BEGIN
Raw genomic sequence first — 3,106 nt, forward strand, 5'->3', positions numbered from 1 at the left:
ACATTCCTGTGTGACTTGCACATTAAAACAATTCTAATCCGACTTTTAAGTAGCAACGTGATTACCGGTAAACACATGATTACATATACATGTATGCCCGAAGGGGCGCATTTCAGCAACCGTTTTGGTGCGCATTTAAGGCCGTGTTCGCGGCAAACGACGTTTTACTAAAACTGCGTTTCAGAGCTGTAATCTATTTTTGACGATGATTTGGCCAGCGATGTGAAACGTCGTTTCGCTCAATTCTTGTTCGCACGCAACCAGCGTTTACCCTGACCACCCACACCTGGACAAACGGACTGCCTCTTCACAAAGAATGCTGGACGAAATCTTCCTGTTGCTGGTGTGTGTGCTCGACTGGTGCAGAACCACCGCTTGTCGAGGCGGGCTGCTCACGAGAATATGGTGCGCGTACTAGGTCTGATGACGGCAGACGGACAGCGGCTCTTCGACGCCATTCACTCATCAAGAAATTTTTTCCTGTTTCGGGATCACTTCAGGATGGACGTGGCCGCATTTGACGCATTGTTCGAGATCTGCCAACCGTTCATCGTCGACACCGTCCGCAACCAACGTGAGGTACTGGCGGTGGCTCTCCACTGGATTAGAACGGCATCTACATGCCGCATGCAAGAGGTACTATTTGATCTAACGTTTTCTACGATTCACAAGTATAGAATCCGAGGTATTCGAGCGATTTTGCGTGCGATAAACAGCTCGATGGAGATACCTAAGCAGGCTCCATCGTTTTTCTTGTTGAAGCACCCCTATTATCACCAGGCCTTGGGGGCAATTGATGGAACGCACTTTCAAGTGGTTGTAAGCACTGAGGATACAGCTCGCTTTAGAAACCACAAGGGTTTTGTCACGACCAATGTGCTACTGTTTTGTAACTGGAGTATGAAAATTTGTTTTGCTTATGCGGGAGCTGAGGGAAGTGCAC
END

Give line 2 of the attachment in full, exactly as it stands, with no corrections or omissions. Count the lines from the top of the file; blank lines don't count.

ACATTCCTGTGTGACTTGCACATTAAAACAATTCTAATCCGACTTTTAAGTAGCAACGTGATTACCGGTAAACACATGATTACATATACATGTATGCCCGAAGGGGCGCATTTCAGCAACCGTTTTGGTGCGCATTTAAGGCCGTGTTCGCGGCAAACGACGTTTTACTAAAACTGCGTTTCAGAGCTGTAATCTATTTTTGACGATGATTTGGCCAGCGATGTGAAACGTCGTTTCGCTCAATTCTTGTTCGCACGCAACCAGCGTTTACCCTGACCACCCACACCTGGACAAACGGACTGCCTCTTCACAAAGAATGCTGGACGAAATCTTCCTGTTGCTGGTGTGTGTGCTCGACTGGTGCAGAACCACCGCTTGTCGAGGCGGGCTGCTCACGAGAATATGGTGCGCGTACTAGGTCTGATGACGGCAGACGGACAGCGGCTCTTCGACGCCATTCACTCATCAAGAAATTTTTTCCTGTTTCGGGATCACTTCAGGATGGACGTGGCCGCATTTGACGCATTGTTCGAGATCTGCCAACCGTTCATCGTCGACACCGTCCGCAACCAACGTGAGGTACTGGCGGTGGCTCTCCACTGGATTAGAACGGCATCTACATGCCGCATGCAAGAGGTACTATTTGATCTAACGTTTTCTACGATTCACAAGTATAGAATCCGAGGTATTCGAGCGATTTTGCGTGCGATAAACAGCTCGATGGAGATACCTAAGCAGGCTCCATCGTTTTTCTTGTTGAAGCACCCCTATTATCACCAGGCCTTGGGGGCAATTGATGGAACGCACTTTCAAGTGGTTGTAAGCACTGAGGATACAGCTCGCTTTAGAAACCACAAGGGTTTTGTCACGACCAATGTGCTACTGTTTTGTAACTGGAGTATGAAAATTTGTTTTGCTTATGCGGGAGCTGAGGGAAGTGCAC